|Author(s)||William F. Wood, Paul J. Weldon|
|Journal||Biochemical Systematics and Ecology|
The giraffe (Giraffa camelopardalis) emits a scent that can be detected by humans over considerable distances. Dichloromethane extracts of hair samples from adult male and female reticulated giraffes (G. c. reticulata) were analysed by gas chromatography–mass spectrometry. Two highly odoriferous compounds, indole and 3-methylindole, identiﬁed in these extracts appear to be primarily responsible for the giraffe’s strong scent. Other major compounds identiﬁed were octane, benzaldehyde, heptanal, octanal, nonanal, p-cresol, tetradecanoic acid, hexadecanoic acid, and 3,5-androstadien-17-one; the last compound has not previously been identiﬁed from a natural source. These compounds may deter microorganisms or ectoparasitic arthropods. Most of these compounds are known to possess bacteriostatic or fungistatic properties against mammalian skin pathogens or other microorganisms. The levels of p-cresol in giraffe hair are sufﬁcient to repel some ticks.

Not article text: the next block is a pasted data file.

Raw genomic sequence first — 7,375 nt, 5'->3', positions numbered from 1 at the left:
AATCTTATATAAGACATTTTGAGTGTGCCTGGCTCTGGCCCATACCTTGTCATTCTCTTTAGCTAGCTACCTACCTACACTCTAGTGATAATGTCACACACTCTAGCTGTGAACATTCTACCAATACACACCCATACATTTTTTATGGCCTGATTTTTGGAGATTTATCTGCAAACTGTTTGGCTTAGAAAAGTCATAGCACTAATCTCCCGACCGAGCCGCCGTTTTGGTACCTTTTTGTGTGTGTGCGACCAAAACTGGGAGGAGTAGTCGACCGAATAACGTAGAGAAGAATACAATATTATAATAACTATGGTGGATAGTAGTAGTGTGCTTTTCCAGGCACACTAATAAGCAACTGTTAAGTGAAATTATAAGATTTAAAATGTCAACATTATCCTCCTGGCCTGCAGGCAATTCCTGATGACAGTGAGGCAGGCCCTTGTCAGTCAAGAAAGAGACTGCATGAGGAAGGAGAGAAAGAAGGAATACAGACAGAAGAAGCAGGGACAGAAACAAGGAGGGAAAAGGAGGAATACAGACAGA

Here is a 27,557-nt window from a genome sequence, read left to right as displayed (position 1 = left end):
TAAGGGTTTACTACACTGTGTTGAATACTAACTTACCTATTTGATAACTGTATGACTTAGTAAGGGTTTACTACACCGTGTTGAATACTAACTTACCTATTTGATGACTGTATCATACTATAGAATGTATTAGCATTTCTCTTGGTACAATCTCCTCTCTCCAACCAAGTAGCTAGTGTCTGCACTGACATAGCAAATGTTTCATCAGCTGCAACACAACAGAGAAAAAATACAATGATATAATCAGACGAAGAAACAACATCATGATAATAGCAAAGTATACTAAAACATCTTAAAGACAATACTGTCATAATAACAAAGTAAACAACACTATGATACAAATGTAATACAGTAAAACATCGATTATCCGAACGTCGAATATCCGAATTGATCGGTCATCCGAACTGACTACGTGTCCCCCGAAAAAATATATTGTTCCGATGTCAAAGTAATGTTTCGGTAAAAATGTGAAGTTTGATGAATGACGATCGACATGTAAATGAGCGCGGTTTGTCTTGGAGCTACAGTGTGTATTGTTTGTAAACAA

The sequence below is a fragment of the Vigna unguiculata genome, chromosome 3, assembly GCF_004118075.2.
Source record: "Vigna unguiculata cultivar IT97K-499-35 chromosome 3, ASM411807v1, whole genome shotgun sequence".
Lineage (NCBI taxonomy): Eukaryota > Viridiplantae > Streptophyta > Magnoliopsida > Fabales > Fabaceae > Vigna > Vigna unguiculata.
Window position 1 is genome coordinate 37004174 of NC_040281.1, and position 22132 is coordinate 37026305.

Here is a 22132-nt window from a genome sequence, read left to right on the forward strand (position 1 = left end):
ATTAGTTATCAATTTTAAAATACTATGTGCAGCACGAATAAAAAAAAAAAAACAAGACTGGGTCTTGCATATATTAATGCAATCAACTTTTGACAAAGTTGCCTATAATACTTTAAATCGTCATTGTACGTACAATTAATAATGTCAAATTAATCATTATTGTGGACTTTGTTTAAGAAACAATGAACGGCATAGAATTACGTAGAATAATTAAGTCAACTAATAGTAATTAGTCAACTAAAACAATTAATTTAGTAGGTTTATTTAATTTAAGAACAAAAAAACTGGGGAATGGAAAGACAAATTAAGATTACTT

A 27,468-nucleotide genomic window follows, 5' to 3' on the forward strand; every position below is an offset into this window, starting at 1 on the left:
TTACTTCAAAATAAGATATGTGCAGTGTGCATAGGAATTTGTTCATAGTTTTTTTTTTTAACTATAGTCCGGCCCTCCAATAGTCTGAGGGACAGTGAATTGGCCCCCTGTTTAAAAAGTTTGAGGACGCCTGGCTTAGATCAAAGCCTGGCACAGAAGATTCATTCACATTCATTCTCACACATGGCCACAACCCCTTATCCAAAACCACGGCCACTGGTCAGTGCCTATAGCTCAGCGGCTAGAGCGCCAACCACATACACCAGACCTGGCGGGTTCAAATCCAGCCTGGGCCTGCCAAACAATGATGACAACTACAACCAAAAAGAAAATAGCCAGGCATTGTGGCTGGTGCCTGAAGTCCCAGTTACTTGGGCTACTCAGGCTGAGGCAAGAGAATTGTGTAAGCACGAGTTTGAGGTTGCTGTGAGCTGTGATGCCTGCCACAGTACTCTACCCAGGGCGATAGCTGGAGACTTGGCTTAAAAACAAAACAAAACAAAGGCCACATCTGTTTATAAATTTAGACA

Keywords: Giraffa camelopardalis reticulata; Giraffe; Scent; Anti-ectoparasitic agents; Antimicrobial activity
Authors: William F. Wood, Paul J. Weldon
Journal: Biochemical Systematics and Ecology
|Wood and Weldon - 2002 - The scent of the reticulated giraffe (Giraffa came.pdf||Download|